Three Queer Indigenous activists from Latin America shared their experience and perspectives with an audience of Manitobans earlier in June, at an event co-hosted by MCIC, Dignity Network Canada, and Inter Pares. The trio came to Winnipeg to attend and speak at the Canada Pride Human Rights Conference from June 1-3 and spent the evening of June 2 at Urban Shaman Contemporary Aboriginal Art Gallery bringing their message to the public.

Each of the visitors are powerful and accomplished activists in their countries and communities. Olowaili Green Santacruz is an Indigenous Guna woman, lesbian activist, and filmmaker from Colombia. Her films portray women and diverse perspectives, telling stories that challenge traditional views of gender and race.  

Mónica Chub Caal and Fernando Alvarez both traveled from Guatemala. Mónica is a Maya Q’eqchi woman, and is a prominent Trans activist and organizer. Fernando is a Maya K’ichè sexual dissident and organizer, whose group Red Multicultural de Mujeres Trans (Multicultural Network of Trans Women) brings together largely Indigenous Trans women from across Guatemala.  

"What we want in our society is more love, and less hate."

The panel discussion centered on the intersectional challenges faced by the Queer Indigenous community in Latin America. Many contemporary Indigenous communities are still influenced by fundamentalist gender norms introduced through colonialism. As a result, Queer Indigenous people often face alienation from their culture and even exclusion from their communities after coming out. Many hide their identities in order to live in their communities and with their culture. Others who embrace their gender and sexual identity face racism from the LGBTQ community.

The speakers also brought advice on how to stand up for victims of discrimination in all forms, and how to create a world where all identities are safe and respected. Mónica laid out a clear call to action: 

“When we are witnesses to violence against our people, we can't allow it to happen,” she said. “It's through solidarity that we can protect the people around us ... We can fight against [discrimination] with social networks, helping people understand where they can reach out for support. We can replicate this solidarity within our family groups as well, so that parents and children and nephews and nieces are all supporting us. Because what we want in our society is more love, and less hate.”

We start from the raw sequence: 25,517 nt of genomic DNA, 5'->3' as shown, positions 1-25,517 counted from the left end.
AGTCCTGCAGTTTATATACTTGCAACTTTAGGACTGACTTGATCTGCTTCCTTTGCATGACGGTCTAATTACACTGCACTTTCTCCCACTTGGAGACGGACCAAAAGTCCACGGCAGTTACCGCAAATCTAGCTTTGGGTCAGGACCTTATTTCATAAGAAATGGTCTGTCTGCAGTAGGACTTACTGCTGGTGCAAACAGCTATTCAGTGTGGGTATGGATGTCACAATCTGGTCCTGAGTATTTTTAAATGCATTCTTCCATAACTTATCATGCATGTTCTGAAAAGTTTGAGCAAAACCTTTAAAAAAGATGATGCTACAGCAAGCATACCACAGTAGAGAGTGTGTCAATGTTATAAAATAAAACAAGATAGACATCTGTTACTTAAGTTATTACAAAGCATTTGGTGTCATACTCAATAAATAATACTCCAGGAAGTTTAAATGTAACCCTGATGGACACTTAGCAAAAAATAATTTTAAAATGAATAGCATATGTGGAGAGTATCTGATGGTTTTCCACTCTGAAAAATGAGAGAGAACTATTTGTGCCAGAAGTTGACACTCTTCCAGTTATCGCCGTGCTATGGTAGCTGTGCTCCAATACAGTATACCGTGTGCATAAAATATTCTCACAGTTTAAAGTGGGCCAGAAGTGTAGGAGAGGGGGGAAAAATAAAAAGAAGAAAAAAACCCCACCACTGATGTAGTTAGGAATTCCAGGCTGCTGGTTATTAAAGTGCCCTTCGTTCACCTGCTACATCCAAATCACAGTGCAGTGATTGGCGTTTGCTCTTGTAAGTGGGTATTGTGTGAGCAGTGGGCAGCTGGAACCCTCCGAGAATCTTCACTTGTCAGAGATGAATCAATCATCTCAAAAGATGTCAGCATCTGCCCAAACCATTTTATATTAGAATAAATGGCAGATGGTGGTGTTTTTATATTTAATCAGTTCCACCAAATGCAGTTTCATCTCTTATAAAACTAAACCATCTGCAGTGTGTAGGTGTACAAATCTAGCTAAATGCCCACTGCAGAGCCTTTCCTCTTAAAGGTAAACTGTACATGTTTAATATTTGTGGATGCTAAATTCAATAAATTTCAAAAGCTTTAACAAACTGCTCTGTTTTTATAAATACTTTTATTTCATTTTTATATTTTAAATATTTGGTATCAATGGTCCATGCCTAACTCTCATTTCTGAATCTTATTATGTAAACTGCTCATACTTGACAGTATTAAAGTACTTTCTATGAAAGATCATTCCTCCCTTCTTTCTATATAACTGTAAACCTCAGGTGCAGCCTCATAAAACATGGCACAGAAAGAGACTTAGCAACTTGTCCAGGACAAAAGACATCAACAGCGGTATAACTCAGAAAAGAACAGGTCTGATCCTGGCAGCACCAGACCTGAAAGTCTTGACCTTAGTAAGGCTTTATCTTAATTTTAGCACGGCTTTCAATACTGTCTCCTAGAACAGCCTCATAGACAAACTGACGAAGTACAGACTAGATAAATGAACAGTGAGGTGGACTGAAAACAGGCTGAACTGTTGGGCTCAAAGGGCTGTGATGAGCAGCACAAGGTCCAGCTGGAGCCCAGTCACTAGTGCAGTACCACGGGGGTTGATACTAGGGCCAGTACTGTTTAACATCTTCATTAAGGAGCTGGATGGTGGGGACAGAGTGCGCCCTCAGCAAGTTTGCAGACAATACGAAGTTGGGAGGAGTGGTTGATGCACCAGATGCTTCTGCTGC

Fernando, Mónica, and Olowaili each drew parallels between the discriminatory and racist treatment of Indigenous communities in Canada and their own countries of Guatemala and Colombia.  

“Recently, maybe 50 years ago, my father and my mother, my aunts and my uncle could not speak K'iche, our Mayan language, in public school and cannot wear any indigenous dress,” recounted Fernando. “I was thinking also, what's the link between the [structural racism] and the hate against LGBT people? And you can see that it's very similar, because it's the ideology: some people who have power and privilege to think that they can kill, or can erase, another group of people.” 

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Doug Kerr, Executive Director of Dignity Network Canada, introduces the panelists to an audience at Urban Shaman on June 2.  

Despite the problems facing them and their work, the panel took inspiration from their experiences in Winnipeg. Each panelist cited the visibility and celebration of Two-Spirited people in Canada as a revelation, and an aspirational example of how Queer Indigenous identities can be celebrated and embraced in both culture and identity.  

“It seems to me a beautiful thing, a very important thing, and a very political thing that here you have Two-Spirit in the [2SLGBTQ+ acronym], and that it is in the front,” said Olowaili. “In Colombia we are also trying to search for that ancestral diversity... One of the consequences [of colonization] was the erasure of the diversity that existed among us.”

The conversation concluded on another optimistic note, as Olowaili invited the audience to continue the work of ensuring human rights for all. “There’s a lot of work to do. That’s why we’re still young and beautiful; to continue fighting.” 

Monica, Fernando, and Olowaili’s visit to Canada was made possible by hard work and generous support from Global Affairs Canada, Inter Pares, Dignity Network Canada, the Steelworkers Solidarity Fund, CUPE, and the Canadian Embassies in Guatemala and Colombia.

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